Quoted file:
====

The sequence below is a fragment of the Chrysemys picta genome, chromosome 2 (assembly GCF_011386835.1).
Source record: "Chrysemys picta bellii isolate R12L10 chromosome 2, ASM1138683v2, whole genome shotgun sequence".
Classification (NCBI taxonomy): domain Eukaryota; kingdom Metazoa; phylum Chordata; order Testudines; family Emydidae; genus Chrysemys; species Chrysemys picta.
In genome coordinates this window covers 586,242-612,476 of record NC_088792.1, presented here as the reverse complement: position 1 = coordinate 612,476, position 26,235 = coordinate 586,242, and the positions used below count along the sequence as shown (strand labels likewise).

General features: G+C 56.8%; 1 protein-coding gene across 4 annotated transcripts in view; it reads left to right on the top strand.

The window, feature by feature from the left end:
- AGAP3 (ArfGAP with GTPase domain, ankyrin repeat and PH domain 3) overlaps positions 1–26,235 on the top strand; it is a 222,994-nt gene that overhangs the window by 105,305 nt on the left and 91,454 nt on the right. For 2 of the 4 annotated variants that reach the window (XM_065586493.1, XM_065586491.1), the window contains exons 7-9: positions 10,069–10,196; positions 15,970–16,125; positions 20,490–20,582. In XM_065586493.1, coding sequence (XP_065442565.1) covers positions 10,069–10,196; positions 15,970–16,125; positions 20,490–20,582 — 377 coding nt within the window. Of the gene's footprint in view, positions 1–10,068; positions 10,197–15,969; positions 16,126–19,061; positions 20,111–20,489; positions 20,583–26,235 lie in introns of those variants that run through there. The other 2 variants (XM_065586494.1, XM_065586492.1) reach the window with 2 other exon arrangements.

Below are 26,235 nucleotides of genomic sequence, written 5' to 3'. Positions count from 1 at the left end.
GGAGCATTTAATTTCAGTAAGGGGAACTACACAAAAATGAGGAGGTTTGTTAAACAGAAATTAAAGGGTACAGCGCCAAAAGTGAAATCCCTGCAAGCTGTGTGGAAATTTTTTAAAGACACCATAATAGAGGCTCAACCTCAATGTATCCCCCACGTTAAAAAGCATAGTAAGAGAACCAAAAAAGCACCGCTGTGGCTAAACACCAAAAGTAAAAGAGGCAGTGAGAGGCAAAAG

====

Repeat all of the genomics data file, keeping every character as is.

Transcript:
The sequence below is a fragment of the Chrysemys picta genome, chromosome 2 (assembly GCF_011386835.1).
Source record: "Chrysemys picta bellii isolate R12L10 chromosome 2, ASM1138683v2, whole genome shotgun sequence".
Classification (NCBI taxonomy): domain Eukaryota; kingdom Metazoa; phylum Chordata; order Testudines; family Emydidae; genus Chrysemys; species Chrysemys picta.
In genome coordinates this window covers 586,242-612,476 of record NC_088792.1, presented here as the reverse complement: position 1 = coordinate 612,476, position 26,235 = coordinate 586,242, and the positions used below count along the sequence as shown (strand labels likewise).

General features: G+C 56.8%; 1 protein-coding gene across 4 annotated transcripts in view; it reads left to right on the top strand.

The window, feature by feature from the left end:
- AGAP3 (ArfGAP with GTPase domain, ankyrin repeat and PH domain 3) overlaps positions 1–26,235 on the top strand; it is a 222,994-nt gene that overhangs the window by 105,305 nt on the left and 91,454 nt on the right. For 2 of the 4 annotated variants that reach the window (XM_065586493.1, XM_065586491.1), the window contains exons 7-9: positions 10,069–10,196; positions 15,970–16,125; positions 20,490–20,582. In XM_065586493.1, coding sequence (XP_065442565.1) covers positions 10,069–10,196; positions 15,970–16,125; positions 20,490–20,582 — 377 coding nt within the window. Of the gene's footprint in view, positions 1–10,068; positions 10,197–15,969; positions 16,126–19,061; positions 20,111–20,489; positions 20,583–26,235 lie in introns of those variants that run through there. The other 2 variants (XM_065586494.1, XM_065586492.1) reach the window with 2 other exon arrangements.

Below are 26,235 nucleotides of genomic sequence, written 5' to 3'. Positions count from 1 at the left end.
GGAGCATTTAATTTCAGTAAGGGGAACTACACAAAAATGAGGAGGTTTGTTAAACAGAAATTAAAGGGTACAGCGCCAAAAGTGAAATCCCTGCAAGCTGTGTGGAAATTTTTTAAAGACACCATAATAGAGGCTCAACCTCAATGTATCCCCCACGTTAAAAAGCATAGTAAGAGAACCAAAAAAGCACCGCTGTGGCTAAACACCAAAAGTAAAAGAGGCAGTGAGAGGCAAAAG